My Margarita Mother-in-law

By , January 17, 2013 11:13 pm

It’s been two years since I stood in disbelief on her cream carpet, watching the muddy Brisbane River swirl around my bare feet. This is really going to happen! My elderly mother-in-law’s home in Indooroopilly will go under in the flood. We nearly cry, but don’t; it’s pointless.

I stare in disbelief as my barefeet leaves wet footprints on her new, cream carpet.

In the distance, through the windows and past the bending, yielding mangroves, you could hear it. The Brisbane River galloped past us like an unbroken stallion, a monster of a beast, its back hunched with fury and a wild, untamed mane of foam and flotsam.

This house also went under in the 1974 floods, we weren’t rescuing stuff, we were rescuing memories.

Another pontoon breaks loose. A very expensive speedboat is perched on it, gaily sailing down the river; sightseeing, spinning slowly.

She will lose the house that her father built,  the house that her husband passed away in; the place she raised their five children it will all go under, but not her home.  I’ve packed it all away in boxes, for now.

Today my mother-in-law sits in a unit at the Sunshine Coast, reading books until she can motivate herself to look once more at her house plans.

Don’t get me wrong, she was one of the lucky ones. After 17 weeks her insurance company paid up, and she has alternative accommodation at the coast, but her age, she finds it harder each passing week to remain interested and motivated in the rebuilding of her new home in Brisbane.

She’s over it.

The broken house was bulldozed, allowing the vacant land to be covered in weeds. The bamboo grew back, unchecked.

It’s heartbreaking stuff at 78, to start again, but finally she started building in January 2012, after wrestling with Council by-laws, and illogical decisions that would have seen her rebuild flat on the ground. This time the house would be raised, making it flood-proof.

To cheer her up, I make margaritas. “To my Margarita Mother-in-law and your new house!”  I exclaim.  We toast to her good health and hold our glasses high, savouring the iced tartness of home grown lemons. It begins to rain again.

Originally the builder told her she would be in by August. It rains more. We all looked at the calendar in dismay as the months ticked by and there was no sign of the house even reaching lock-up stage by winter, or spring.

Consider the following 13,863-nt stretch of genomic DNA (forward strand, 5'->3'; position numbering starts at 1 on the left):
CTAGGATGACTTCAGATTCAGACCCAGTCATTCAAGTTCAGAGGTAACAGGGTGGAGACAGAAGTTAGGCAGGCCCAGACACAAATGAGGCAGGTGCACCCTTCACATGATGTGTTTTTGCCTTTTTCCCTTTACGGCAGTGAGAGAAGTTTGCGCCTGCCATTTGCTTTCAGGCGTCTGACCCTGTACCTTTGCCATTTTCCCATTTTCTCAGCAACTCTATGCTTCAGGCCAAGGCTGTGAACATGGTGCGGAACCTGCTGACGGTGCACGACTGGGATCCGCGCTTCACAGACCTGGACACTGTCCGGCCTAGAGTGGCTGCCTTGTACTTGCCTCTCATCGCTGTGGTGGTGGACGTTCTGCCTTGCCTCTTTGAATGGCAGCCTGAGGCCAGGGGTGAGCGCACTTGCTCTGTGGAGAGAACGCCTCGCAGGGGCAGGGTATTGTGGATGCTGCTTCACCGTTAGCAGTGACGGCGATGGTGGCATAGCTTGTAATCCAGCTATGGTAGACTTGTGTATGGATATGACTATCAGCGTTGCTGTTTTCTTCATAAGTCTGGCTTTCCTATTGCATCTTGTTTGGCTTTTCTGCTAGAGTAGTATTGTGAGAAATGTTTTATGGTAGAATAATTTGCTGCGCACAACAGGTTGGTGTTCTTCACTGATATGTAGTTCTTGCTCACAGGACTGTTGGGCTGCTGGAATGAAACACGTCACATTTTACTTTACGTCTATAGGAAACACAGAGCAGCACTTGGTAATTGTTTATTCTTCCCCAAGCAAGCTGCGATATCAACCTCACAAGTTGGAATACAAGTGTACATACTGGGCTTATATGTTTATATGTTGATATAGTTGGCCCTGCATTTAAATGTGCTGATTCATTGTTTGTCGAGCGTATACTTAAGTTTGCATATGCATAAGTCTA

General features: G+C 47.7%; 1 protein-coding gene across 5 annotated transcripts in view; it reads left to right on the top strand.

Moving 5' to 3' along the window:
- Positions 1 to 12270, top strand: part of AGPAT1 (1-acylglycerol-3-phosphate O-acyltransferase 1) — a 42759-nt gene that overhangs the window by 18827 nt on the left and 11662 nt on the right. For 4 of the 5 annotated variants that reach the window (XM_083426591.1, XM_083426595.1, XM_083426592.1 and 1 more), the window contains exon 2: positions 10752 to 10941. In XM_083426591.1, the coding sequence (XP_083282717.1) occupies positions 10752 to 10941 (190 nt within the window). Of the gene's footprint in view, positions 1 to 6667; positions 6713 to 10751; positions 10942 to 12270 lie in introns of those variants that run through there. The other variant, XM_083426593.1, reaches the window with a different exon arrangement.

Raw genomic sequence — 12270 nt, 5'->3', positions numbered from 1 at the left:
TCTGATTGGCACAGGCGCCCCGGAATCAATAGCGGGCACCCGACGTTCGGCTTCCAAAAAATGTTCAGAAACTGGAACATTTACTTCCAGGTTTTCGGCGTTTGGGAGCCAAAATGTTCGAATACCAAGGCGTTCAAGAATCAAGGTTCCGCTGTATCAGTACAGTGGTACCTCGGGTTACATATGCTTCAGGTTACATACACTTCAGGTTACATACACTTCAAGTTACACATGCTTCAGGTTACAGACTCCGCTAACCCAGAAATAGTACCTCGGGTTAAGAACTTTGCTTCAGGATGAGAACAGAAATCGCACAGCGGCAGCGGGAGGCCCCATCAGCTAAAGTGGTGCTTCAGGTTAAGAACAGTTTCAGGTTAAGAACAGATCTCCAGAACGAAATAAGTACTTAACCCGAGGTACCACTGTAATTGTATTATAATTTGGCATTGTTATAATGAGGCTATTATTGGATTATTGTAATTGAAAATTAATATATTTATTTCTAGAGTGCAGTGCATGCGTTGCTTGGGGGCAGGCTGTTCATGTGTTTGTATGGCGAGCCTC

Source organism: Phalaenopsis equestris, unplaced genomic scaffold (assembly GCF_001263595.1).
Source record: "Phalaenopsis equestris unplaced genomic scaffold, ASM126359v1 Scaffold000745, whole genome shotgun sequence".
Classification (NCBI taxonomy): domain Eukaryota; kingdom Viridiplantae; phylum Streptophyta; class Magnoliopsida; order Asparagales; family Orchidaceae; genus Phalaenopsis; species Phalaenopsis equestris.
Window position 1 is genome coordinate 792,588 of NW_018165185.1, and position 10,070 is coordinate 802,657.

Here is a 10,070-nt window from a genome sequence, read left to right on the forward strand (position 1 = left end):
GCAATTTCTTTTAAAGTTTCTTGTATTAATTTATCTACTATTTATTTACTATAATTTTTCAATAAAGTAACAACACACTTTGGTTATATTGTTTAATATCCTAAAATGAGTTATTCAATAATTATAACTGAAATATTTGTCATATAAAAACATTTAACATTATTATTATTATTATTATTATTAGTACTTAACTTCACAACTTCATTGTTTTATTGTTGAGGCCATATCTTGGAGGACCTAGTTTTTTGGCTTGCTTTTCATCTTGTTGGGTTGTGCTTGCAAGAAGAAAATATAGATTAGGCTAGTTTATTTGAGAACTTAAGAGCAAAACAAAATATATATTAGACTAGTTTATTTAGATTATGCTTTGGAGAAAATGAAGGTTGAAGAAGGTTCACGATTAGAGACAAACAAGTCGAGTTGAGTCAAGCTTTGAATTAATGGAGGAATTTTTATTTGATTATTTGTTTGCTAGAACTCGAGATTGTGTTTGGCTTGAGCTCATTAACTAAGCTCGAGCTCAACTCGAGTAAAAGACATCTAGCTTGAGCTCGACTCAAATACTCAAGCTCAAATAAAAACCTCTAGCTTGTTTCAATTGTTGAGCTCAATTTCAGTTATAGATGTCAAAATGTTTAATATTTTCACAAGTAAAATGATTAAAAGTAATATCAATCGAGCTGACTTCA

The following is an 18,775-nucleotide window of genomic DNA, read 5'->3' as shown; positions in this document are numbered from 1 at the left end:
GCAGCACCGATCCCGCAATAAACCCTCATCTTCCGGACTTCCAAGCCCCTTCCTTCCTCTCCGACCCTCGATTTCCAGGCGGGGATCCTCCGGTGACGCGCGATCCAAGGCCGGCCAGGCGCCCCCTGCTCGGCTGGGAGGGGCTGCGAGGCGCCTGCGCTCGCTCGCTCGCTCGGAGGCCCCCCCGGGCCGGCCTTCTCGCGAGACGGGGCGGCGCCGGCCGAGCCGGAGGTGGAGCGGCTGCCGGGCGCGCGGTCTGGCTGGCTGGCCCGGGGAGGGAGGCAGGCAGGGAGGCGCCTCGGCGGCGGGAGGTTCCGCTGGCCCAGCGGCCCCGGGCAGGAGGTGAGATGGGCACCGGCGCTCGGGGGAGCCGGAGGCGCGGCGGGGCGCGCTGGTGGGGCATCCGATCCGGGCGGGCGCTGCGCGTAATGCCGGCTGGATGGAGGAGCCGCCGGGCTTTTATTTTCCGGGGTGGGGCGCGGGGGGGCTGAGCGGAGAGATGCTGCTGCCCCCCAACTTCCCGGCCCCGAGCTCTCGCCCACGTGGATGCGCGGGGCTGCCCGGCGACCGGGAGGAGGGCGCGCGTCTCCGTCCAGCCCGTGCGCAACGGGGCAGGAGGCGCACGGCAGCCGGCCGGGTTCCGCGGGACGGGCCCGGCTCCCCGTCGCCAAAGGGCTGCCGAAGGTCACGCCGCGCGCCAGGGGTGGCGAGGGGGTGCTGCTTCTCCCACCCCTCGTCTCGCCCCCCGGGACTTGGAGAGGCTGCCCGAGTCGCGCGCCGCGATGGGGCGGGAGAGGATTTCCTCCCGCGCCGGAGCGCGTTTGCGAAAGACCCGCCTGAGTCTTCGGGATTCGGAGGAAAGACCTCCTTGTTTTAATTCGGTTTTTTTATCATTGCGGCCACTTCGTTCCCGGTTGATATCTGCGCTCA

“By Christmas, for sure” he cheerily responded, to her growing concerns about moving back, to reclaim her life and once again live amongst her friends and neighbours.

She frets about the rising costs. Can she pay for it all? Tradesmen don’t answer their mobiles. Work slows to a trickle.

We had planned a wonderful Christmas Day, complete with celebratory drinks in her swimming pool. Alas, that didn’t happen. No swimming pool completion. No margaritas for us!

If you ask her about her new house, she will look at you with the saddened eyes of a woman who has been through too much. It’s difficult for her, but the only way to solve this settling depression and angst is to complete the house, and move back to reclaim her family memories, re-establishing her old stomping ground.

It’s heartening to see other flood victims already in their new homes; it’s a special part of our human spirit that we can re gather and build once again, taking on each chore and commitment with enthusiasm and energy. Rebuilding takes an enormous amount of decision making. What sort of light switch do you want? Where do you want it? Every day requires more energy, more decisions, that once made, cannot be undone. It’s exhausting.

I admire people who can make the most out of what nature and life throws at them.  People who live their lives with gratitude, and who hold a glass-overflowing attitude.  I look at my Margarita Mother-in-law’s glass.  Her glass isn’t even half full. It’s just empty. The lemons remain unsqueezed.


This was published in the Courier Mail:

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